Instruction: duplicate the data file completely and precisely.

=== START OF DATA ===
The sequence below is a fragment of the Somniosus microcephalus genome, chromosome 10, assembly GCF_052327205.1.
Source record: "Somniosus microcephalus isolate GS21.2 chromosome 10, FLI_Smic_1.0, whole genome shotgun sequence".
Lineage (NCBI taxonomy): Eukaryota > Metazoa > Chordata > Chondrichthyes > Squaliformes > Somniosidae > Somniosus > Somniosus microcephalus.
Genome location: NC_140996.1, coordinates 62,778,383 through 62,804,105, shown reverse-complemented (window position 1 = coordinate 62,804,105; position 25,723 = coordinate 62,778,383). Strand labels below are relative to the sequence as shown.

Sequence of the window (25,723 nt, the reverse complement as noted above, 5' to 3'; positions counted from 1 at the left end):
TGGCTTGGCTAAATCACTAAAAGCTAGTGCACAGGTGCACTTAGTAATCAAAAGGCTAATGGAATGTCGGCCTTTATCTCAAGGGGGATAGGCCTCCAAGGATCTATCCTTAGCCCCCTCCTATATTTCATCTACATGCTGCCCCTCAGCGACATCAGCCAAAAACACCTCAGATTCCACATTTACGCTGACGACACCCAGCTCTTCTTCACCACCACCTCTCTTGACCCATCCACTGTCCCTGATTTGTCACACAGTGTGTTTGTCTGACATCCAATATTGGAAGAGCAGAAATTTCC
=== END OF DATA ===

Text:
The sequence below is a fragment of the Somniosus microcephalus genome, chromosome 10, assembly GCF_052327205.1.
Source record: "Somniosus microcephalus isolate GS21.2 chromosome 10, FLI_Smic_1.0, whole genome shotgun sequence".
Lineage (NCBI taxonomy): Eukaryota > Metazoa > Chordata > Chondrichthyes > Squaliformes > Somniosidae > Somniosus > Somniosus microcephalus.
Genome location: NC_140996.1, coordinates 62,778,383 through 62,804,105, shown reverse-complemented (window position 1 = coordinate 62,804,105; position 25,723 = coordinate 62,778,383). Strand labels below are relative to the sequence as shown.

Sequence of the window (25,723 nt, the reverse complement as noted above, 5' to 3'; positions counted from 1 at the left end):
TGGCTTGGCTAAATCACTAAAAGCTAGTGCACAGGTGCACTTAGTAATCAAAAGGCTAATGGAATGTCGGCCTTTATCTCAAGGGGGATAGGCCTCCAAGGATCTATCCTTAGCCCCCTCCTATATTTCATCTACATGCTGCCCCTCAGCGACATCAGCCAAAAACACCTCAGATTCCACATTTACGCTGACGACACCCAGCTCTTCTTCACCACCACCTCTCTTGACCCATCCACTGTCCCTGATTTGTCACACAGTGTGTTTGTCTGACATCCAATATTGGAAGAGCAGAAATTTCC